The disturbing Pelosi attack recalls Seattle’s Goldmark murders

State legislator John Goldmark became a political target of right-wing extremists in the 1960s. Two decades later, those accusations came to a violent head.

Three men at at table looking at papers

David L. Rice, 27, far left, sits with his attorneys Anthony Savage and Bill Lanning during his trial for the murders of Charles Goldmark and his family on Seattle, May 13, 1986. (AP Photo)

The hammer attack on Paul Pelosi, husband of Speaker of the U.S. House of Representatives Nancy Pelosi, is a reminder that words have consequences.

It is an especially painful reminder for those of us in Seattle in the mid-1980s, when an assault on a prominent attorney and his family on Christmas Eve 1985 ended in brutal tragedy. As happened in the Pelosi case, the attack on the Goldmarks followed a history of extreme political accusations.

The story begins in the early 1960s when a rancher in Okanogan County who served in the Legislature as a Democrat was accused of being a communist. John Goldmark and his wife Sally had moved to the area after World War II to start a new life in the West. John got into politics. A HistoryLink article describes him as “a surprising hybrid: A tough-as-nails rancher with a crew cut, cowboy boots and a Harvard Law degree.” Sally had joined the Communist Party in the 1930s during the Depression but had grown disillusioned and quit.

Despite success and three terms as a representative, Goldmark and his wife came under attack from two newspapers, The Vigilante in Spokane and the Tonasket Tribune, which called Goldmark “a tool of a monstrous conspiracy to remake America into a totalitarian state which would throttle freedom and crush individual initiative.”

The Goldmarks became targets of a far-right fever dream that contributed to Goldmark's loss in his bid for re-election. The Goldmarks filed a libel suit against the newspapers and others who attacked them, including former state Rep. Albert Canwell, who had led the Legislature’s red-hunting committee in the late 1940s.

The Goldmarks won their suit but lost on appeal. They were vindicated by the courts and found not to be communists, but the libel case didn’t meet the standard of actual malice. The Goldmarks felt they’d won a moral victory, but Goldmark’s accusers also claimed vindication.

By the 1980s, this was all ancient history for most folks. But not for some. People in far-right circles still talked about the Goldmarks, and the dangers they supposedly posed to American society were passed down by word-of-mouth.

David Lewis Rice was a young man, an itinerant, sometimes sleeping in cars or couch-surfing. He suffered from paranoid delusions at times. He lived in Seattle and circulated among far-right political enthusiasts. One group he visited was the ultra-conservative Duck Club. It was here, he later said, that he heard about the “Jewish” Goldmarks and their communism. Rice’s focus fell on Charles Goldmark, the late John Goldmark’s grown son, who was a prominent Seattle attorney and active in Democratic politics.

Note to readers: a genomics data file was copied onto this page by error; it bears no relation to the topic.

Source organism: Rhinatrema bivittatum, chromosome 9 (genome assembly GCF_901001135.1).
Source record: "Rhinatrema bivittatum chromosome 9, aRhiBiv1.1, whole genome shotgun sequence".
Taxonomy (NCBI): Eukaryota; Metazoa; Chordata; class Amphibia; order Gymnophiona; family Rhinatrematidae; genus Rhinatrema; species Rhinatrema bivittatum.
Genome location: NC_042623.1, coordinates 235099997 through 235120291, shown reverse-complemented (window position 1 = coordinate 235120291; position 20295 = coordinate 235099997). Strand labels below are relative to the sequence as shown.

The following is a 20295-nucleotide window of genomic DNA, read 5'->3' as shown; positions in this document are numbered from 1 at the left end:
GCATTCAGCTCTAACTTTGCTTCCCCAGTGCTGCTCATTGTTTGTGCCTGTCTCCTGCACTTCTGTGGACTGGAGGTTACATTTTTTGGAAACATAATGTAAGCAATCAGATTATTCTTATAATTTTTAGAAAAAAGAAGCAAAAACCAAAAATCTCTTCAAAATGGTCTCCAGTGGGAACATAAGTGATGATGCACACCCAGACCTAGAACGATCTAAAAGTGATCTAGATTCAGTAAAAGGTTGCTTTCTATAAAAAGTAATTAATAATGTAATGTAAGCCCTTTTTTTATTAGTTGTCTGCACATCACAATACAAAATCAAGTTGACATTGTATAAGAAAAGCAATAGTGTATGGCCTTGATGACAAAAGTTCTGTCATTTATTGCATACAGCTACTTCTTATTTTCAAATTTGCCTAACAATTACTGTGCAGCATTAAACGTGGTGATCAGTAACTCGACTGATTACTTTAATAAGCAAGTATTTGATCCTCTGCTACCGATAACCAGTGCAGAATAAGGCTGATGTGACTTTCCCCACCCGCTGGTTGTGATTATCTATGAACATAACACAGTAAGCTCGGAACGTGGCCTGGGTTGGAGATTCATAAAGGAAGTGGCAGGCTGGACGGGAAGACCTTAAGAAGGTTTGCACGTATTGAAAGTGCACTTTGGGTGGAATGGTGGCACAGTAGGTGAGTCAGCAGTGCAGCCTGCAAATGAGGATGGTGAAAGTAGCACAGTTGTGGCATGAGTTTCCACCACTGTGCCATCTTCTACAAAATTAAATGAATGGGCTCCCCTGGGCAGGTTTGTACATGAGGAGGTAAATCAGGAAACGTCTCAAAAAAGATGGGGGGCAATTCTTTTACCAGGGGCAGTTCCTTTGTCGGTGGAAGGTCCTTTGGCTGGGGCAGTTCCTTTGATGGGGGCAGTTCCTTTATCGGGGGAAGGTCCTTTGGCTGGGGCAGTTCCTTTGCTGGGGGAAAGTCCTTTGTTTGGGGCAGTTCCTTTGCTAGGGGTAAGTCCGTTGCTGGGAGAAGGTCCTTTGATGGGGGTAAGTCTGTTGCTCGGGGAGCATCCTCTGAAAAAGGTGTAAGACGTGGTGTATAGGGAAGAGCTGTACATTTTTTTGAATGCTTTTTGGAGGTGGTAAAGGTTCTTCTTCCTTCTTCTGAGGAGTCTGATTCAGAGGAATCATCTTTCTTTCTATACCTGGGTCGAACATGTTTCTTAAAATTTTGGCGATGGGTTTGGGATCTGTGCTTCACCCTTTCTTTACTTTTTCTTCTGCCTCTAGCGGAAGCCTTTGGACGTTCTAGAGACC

On Christmas Eve 1985, Rice knocked on the door of the Goldmark family in Madrona posing as a cab driver making a delivery. His plan, he said, was to get Charles Goldmark to confess to his political sins and the conspiracy to take over America. He conflated the accusations against the father with those against the son, and apparently did not realize that the Goldmarks were neither communists nor Jewish, not that being either was justification for his actions.

Interrupting the family’s plans to host a Christmas dinner with friends, Rice handcuffed, chloroformed and then stabbed and beat with a steam iron Charles, wife Annie, and their two young sons, Colin, 10, and Derek, 12. Annie died immediately; the other three lingered for a time, but all died.

Rice fled, but soon confessed, writing before his arrest that he'd knocked off the area's leader of the communist conspiracy. He’d left plenty of evidence behind. Rice is currently serving a life sentence in Walla Walla.

The impact on Seattle was profound shock and grief. Writing in The Washington Post in 1986, Bill Prochnau captured the mood: “Seattle prides itself as one of the country's most livable cities, a place where people come to escape eastern problems, from pollution to crime, a place where many prominent citizens still list their phone numbers and addresses in the telephone book. The Christmas Eve killings blew that illusion away.”

The lesson for many people also had to do with the lurking dangers — and immediate ones — of extreme speech. Today, such speech has oozed out for the far conspiratorial political extremes into our mainstream politics. Antisemitism is on the rise, hate speech is routine, ordinary citizens are accused of being in league with Satan.

For some, it’s just blowing off steam with a socialmedia megaphone. For others, it’s a call to action.

This seems to be the case with the Pelosis, where a young man at the margins, apparently fueled by Q and right-wing conspiracies, seeks to attack Nancy, who is not home, and then bashes her husband Paul with a hammer in their San Francisco home.

Violence and extreme rhetoric has become normalized; action, for some, follows. The impact of lies and extreme accusations can reverberate for decades, down through the generations, sometimes fatally.

A starting point to stop the madness is honoring the truth and respecting the power of our words.

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About the Authors & Contributors

Knute Berger

Knute Berger

Knute “Mossback” Berger is Crosscut's Editor-at-Large.